The HABRI Foundation is calling for research proposals to investigate the health outcomes of pet ownership and/or animal-assisted activity or therapy, both for the people and the animals involved. To learn more, visit https://habri.org/grants/funding-opportunities/ close

 
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  1. Environmental support to assist an older adult with independent living: safety and activity accommodation in a senior's home

    Contributor(s):: Hazen, Marilyn M., McCree, Suesetta

  2. Equine assisted activities and therapies: A case study of an older adult

    Contributor(s):: Wehofer, Lisa, Goodson, Nicole, Shurtleff, Tim L.

  3. Evaluation of association between retention in the home and attendance at puppy socialization classes

    Contributor(s):: Duxbury, M. M., Jackson, J. A., Line, S. W., Anderson, R. K.

  4. Evolution of research into the mutual benefits of human–animal interaction

    Contributor(s):: Sandra McCune, Katherine A. Kruger, James A. Griffin, Layla Esposito, Lisa S. Freund, Karyl J. Hurley, Regina Bures

    There has been unprecedented development of research into human–animal interaction (HAI) in recent years, and this has produced rapid growth in our knowledge and understanding of the benefits that accrue from pet ownership. Recent evidence and developments in the field of HAI have improved...

  5. Exploring human/animal intersections: Converging lines of evidence in comparative models of aging

    Contributor(s):: Trojanowski, John Q., Hendricks, Joan C., Jedrziewski, Kathryn, Johnson, F. Brad, Michel, Kathryn E., Hess, Rebecka S., Cancro, Michael P., Sleeper, Meg M., Pignolo, Robert, Teff, Karen L., Aguirre, Gustavo D., Lee, Virginia M. Y., Lawler, Dennis F., Pack, Allan I., Davies, Peter F.

  6. Exploring the Health Benefits of Companion Animals on Older Adults

    Contributor(s):: Matt Long, Julie M. Fagan

    Companion animals can do wonders for people, especially older adults. Living with a pet can reduce feelings of loneliness and isolation as well as lower blood pressure, heart rate and stress. However, the increased costs of owning an animal may discourage seniors on a fixed income from...

  7. Feline behavior guidelines from the American Association of Feline Practitioners

    Contributor(s):: Overall, K. L., Rodan, I., Beaver, B. V., Carney, H., Crowell-Davis, S., Hird, N., Kudrak, S., Wexler-Mitchel, E.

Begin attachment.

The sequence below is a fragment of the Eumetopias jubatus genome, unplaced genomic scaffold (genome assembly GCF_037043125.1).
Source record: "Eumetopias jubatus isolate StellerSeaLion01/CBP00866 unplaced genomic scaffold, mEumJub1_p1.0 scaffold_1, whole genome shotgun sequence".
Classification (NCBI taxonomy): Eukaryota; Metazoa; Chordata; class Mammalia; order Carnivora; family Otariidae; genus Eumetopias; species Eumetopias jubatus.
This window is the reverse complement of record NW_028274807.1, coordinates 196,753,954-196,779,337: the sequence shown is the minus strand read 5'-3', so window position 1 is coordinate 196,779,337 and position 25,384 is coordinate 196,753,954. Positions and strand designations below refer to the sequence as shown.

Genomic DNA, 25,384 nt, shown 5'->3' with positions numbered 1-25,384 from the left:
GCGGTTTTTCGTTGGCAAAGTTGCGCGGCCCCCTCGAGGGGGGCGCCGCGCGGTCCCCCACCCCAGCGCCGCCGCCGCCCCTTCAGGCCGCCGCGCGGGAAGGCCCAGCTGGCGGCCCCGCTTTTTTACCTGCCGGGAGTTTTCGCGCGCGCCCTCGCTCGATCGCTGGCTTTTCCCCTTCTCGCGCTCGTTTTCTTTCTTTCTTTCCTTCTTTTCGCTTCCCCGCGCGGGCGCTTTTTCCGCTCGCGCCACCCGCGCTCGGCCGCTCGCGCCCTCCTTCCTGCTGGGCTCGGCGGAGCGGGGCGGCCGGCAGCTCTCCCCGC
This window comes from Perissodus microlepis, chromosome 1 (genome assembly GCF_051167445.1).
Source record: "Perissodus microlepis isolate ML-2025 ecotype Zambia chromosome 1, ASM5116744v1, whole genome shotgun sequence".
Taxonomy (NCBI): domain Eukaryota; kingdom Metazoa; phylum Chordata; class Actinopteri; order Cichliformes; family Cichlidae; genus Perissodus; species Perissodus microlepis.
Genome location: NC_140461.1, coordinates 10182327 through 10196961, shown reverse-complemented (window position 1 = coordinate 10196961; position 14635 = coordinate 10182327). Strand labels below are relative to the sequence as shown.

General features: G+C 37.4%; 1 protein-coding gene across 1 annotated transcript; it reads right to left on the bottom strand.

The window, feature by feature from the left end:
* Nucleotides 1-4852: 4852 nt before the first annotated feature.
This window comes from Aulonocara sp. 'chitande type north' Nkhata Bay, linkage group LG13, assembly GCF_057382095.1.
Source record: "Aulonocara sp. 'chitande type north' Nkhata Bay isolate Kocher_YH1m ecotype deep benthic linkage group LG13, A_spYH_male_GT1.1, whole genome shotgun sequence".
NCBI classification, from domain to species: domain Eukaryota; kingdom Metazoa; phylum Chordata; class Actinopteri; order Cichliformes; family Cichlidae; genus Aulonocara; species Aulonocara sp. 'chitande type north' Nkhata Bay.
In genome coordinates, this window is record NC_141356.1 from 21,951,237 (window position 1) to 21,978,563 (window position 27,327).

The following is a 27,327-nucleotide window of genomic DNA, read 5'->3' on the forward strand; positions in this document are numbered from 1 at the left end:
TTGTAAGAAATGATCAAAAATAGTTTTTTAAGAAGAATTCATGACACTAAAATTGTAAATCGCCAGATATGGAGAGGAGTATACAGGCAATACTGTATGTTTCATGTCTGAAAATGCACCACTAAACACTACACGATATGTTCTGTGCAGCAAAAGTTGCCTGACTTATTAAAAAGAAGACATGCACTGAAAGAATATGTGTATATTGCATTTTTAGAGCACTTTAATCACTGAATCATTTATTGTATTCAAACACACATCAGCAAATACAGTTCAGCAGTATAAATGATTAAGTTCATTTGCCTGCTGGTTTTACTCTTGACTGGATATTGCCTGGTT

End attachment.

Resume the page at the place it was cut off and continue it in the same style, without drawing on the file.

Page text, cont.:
The benefits of living with a pet are now well recognized. By preventing and treating behavior problems, veterinarians have the opportunity to protect and strengthen the human-animal bond and increase the quality of life for pets and pet owners. The goal of the American Association of Feline...

  8. Fostering the human-animal bond for older adults: Challenges and opportunities

    Contributor(s):: Anderson, Keith A., Lord, Linda K., Hill, Lawrence N., McCune, Sandra

    Older adults are at high risk for physical illness and emotional disorders, particularly those of lower socioeconomic status. Pet ownership has the potential to reduce the impact of these problems by providing companionship, reducing social isolation, and enhancing physical activity and...

  9. Genetic and environmental influences on individual differences in frequency of play with pets among middle-aged men: a behavioral genetic analysis

    Contributor(s):: Jacobson, K. C., Hoffman, C. L., Vasilopoulos, T., Kremen, W. S., Panizzon, M. S., Grant, M. D., Lyons, M. J., Xian, H., Franz, C. E.

  10. Gerontological Society of America 2009 conference briefs: alternative and complementary therapies for healthy aging

    Contributor(s):: Richeson, N. E., Buettner, L. L., Rose, K. M., Burgener, S.

  11. Get a pet

    Contributor(s):: Koff, Art

  12. Global innovations to enhance the lives of older people

  13. Greening the lifecycle: Ecopsychology, aging and art therapy

    Contributor(s):: Rugh, Madeline M., King, Straja Linder

  14. Greening the lifecycle: Ecopsychology, aging and art therapy

    Contributor(s):: Rugh, Madeline M., King, Straja Linder, Kopytin, Alexander, Rugh, Madeline

  15. Human-animal interaction as a social determinant of health: descriptive findings from the health and retirement study

    Contributor(s):: Mueller, M. K., Gee, N. R., Bures, R. M.

  16. Human-animal interaction as a social determinant of health: descriptive findings from the health and retirement study

    Full-text: Available

    | Contributor(s):: Megan Kiely Mueller, Nancy Dreschel, Regina M. Bures

    Background We focused on human-animal interaction (HAI) as an important aspect of social functioning at the individual level, framing this emerging field from a public health perspective. Methods Using data from the Health and Retirement Study (HRS) 2012 HAI module, we describe the...

  17. Human-animal interaction in the aging boom

    | Contributor(s):: Johnson, Rebecca, Bibbo, Jessica, Fine, Aubrey H.

  18. Human–Animal Interaction and Older Adults: An Overview

    | Contributor(s):: Nancy R. Gee, Megan K. Mueller, Angela L. Curl

    Both pet ownership and animal-assisted therapy are becoming increasingly popular in the United States, and the science of human–animal interaction (HAI) seeks to explore how these relationships with animals can impact health and well-being. In particular, one burgeoning area of research is...

  19. In the Company of Wolves: The Physical, Social, and Psychological Benefits of Dog Ownership

    | Contributor(s):: Knight, Sarah, Edwards, Victoria

  20. Internet users' perception of the importance of signs commonly seen in old animals with age-related diseases

    | Contributor(s):: M. Davies

    Unless practices are running a screening programme to detect disease, veterinarians rely on owners to recognise abnormal signs and present their animal to them for examination and diagnosis. Common age-related diseases often present with similar clinical signssuch as polydipsia, weight loss...